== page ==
11 Ryanair Holdings plc and Subsidiaries Summary of significant differences between IFRS and US generally Accepted accounting principles(unaudited) (C) Shareholders' funds - equity March 31, March 31, Shareholders' equity as reported in the consolidated balance Sheets in accordance with IFRS 1,991,985 1,734,503 Adjustments: Pension 9,241 11,998 Capitalised interest( net of amortisation) regarding aircraft acquisition programme 29,448 22,947 Darley Investments Limited - (63) Minimum pension liability(net of tax) (4,295) (6,496) Unrealised losses on derivative financial instruments(net of tax) - (128,074) Tax effect of adjustments( excluding pension & derivative adjustments) (5,931) (4,996) Shareholders' equity as adjusted to accord with US GAAP 2,020,448 1,629,819 Opening shareholders' equity under US GAAP 1,629,819 1,356,281 Comprehensive income Minimum pension liability(net of tax) 2,201 (3,865) Unrealised gains/(losses) on derivative financial instruments(net of tax) 43,005 (11,393) Net income in accordance with US GAAP 314, ,414 Total comprehensive income 360, ,156 Stock issued for cash 30,590 5,382 Closing shareholders' equity in accordance with US GAAP 2,020,448 1,629,819 Page 7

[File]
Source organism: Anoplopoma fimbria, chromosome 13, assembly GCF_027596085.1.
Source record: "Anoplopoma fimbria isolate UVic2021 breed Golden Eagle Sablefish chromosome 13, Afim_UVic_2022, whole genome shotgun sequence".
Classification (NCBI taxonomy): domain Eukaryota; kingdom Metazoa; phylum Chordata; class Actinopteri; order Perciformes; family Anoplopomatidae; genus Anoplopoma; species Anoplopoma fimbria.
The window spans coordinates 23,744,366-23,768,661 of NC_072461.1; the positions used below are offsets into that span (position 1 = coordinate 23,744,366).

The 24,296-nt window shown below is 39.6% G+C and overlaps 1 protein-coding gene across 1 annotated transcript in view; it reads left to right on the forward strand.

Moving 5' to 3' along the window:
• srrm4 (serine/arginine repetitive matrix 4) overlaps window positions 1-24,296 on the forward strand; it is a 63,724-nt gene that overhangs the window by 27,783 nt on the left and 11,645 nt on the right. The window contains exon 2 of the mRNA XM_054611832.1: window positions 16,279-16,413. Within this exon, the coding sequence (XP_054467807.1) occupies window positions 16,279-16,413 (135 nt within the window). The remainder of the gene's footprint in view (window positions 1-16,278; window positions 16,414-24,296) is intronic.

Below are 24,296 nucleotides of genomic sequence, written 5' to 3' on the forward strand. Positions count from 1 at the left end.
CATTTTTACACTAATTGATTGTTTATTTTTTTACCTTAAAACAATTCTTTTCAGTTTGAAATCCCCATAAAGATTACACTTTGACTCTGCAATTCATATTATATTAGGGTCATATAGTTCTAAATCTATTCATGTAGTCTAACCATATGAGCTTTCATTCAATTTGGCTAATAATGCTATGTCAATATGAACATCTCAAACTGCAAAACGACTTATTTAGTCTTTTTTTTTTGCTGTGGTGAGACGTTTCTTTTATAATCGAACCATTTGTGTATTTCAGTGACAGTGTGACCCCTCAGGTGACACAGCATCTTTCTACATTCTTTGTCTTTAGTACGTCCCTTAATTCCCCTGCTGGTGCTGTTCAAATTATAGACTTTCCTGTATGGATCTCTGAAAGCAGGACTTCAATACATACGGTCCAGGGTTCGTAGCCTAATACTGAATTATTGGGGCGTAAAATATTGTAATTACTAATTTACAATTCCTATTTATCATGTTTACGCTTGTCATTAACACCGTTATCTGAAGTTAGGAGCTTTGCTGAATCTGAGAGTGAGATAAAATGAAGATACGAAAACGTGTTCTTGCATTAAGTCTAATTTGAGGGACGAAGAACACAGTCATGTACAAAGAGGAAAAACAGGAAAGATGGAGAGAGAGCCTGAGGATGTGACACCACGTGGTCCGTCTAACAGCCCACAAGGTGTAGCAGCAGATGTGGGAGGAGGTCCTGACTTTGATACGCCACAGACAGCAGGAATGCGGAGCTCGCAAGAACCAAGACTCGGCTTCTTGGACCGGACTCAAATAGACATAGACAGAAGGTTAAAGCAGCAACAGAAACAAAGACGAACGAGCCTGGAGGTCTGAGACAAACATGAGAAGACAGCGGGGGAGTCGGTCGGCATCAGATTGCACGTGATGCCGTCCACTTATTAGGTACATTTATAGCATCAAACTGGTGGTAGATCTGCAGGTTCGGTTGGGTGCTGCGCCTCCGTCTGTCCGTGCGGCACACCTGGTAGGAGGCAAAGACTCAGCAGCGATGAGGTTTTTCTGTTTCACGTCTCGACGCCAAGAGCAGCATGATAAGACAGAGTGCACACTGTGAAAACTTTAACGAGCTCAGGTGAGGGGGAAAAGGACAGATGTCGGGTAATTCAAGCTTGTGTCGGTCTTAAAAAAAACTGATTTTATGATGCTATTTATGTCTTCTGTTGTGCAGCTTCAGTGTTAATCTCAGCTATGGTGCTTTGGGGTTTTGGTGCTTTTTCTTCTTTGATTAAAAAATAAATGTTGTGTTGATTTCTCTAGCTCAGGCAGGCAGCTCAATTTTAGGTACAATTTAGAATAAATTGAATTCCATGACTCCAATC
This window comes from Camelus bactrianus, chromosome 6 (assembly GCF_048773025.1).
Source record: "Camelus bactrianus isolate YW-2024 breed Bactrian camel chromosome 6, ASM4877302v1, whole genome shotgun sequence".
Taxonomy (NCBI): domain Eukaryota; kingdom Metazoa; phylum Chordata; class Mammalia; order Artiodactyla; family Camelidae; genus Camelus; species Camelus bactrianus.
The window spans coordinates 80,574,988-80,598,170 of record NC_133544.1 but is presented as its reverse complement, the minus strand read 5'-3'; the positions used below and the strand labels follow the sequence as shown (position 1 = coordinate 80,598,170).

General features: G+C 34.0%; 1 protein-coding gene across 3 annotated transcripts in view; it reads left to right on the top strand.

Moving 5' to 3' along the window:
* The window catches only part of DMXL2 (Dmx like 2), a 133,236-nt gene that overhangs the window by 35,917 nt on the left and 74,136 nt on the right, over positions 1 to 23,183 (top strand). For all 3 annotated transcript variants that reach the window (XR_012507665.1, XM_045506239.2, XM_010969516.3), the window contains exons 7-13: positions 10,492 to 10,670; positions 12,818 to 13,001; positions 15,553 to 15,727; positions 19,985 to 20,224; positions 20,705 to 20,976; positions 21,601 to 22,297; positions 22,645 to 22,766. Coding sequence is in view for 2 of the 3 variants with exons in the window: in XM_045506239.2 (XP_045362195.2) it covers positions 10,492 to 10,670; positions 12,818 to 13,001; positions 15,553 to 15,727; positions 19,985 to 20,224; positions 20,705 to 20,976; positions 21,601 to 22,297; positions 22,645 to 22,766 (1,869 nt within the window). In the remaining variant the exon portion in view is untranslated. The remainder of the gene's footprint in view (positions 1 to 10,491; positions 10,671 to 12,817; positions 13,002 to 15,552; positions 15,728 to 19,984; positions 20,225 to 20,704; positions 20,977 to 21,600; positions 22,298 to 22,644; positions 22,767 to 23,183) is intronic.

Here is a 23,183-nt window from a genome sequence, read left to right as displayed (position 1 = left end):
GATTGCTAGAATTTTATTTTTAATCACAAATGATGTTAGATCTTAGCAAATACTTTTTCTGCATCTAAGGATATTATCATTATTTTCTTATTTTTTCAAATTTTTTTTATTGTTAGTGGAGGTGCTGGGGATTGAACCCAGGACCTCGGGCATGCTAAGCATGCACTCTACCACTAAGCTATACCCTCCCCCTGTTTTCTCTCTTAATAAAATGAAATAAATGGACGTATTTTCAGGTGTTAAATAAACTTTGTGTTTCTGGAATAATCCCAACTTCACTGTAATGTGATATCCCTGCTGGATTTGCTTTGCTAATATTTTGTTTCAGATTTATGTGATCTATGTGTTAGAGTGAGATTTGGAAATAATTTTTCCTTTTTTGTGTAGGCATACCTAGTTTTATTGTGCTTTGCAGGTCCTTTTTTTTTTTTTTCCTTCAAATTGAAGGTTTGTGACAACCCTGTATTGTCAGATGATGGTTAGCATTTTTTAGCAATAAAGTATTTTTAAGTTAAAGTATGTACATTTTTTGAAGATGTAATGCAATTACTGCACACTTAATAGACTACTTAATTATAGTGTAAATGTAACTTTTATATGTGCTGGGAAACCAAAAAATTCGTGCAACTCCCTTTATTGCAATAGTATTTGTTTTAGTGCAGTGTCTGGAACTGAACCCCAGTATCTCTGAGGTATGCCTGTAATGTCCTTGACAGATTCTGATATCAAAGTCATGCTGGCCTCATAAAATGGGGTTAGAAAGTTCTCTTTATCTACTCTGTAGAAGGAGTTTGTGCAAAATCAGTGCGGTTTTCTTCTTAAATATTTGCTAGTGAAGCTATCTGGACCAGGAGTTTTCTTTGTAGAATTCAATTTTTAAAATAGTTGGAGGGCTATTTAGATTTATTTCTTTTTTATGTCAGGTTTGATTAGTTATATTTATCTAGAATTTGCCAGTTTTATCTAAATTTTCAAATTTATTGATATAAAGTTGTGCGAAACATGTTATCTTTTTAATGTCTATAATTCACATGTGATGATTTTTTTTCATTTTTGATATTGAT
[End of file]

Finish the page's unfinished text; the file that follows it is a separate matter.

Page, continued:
12 Ryanair Holdings plc Management Discussion and Analysis of Results Introduction For the purposes of the MD&A all figures and comments are by reference to the adjusted profit and loss account excluding the exceptional items and goodwill referred to below. Exceptional items in the year ended March 31, 2006 consist of a receipt of 5.2m (net of tax) in quarter 1 arising from the settlement of an insurance claim for the scribing of 6 Boeing aircraft. Following the adoption of IFRS (International Financial Reporting Standards) the Company was obliged to change its accounting treatment for Business acquisitions. This has resulted in a oneoff, non-cash release of 11.9m in the year ended March 31, (see note 5 attached). Profit after tax increased by 10% to 306.7m compared to 280.1m in the previous year ended March 31, 2005, whilst adjusted profit after tax increased by 12% to 301.5m The results for the year and comparative year have been prepared in accordance with International Financial Reporting Standard ( IFRS ) accounting policies expected to be adopted in the annual financial statements for the year ended 31 March 2006, and a detailed explanation of the financial impact of the adoption of these policies was set out in a separate document issued with the quarterly financial results for the period to 30 June Summary Year ended March 31, 2006 Profit after tax increased by 12% to 301.5m, compared to 268.1m in the previous year ended March 31, These results were achieved by strong growth in passenger volumes and continued tight cost control, excluding fuel costs, which were significantly higher than in the comparative period. Total operating revenues increased by 28% to 1,692.5m, which was faster than the 26% growth in passenger volumes, as average fares rose by 1% and ancillary revenues grew by 36% to 259.2m. Total revenue per passenger as a result increased by 2%, whilst Passenger Load Factor decreased by 1 point to 83% during the year. Total operating expenses increased by 34% to 1,323.4, due to the increased level of activity, and the increased costs, primarily fuel, route charges, staff costs, and airport & handling costs associated with the growth of the airline. Fuel, which represents 35% of total operating costs compared to 27% last year, increased by 74% to 462.5m due to substantial increases in the cost per gallon of fuel partly offset by a positive movement in the US$ exchange rate. Unit costs excluding fuel declined by 6% as all other major cost items increased, other than maintenance and aircraft rentals, at a slower rate than the growth in passenger volumes. This is despite the impact on last year s comparative figures of the release of maintenance provisions of 5.2m arising from the return of 6 leased Boeing s to the lessor. Due to the significantly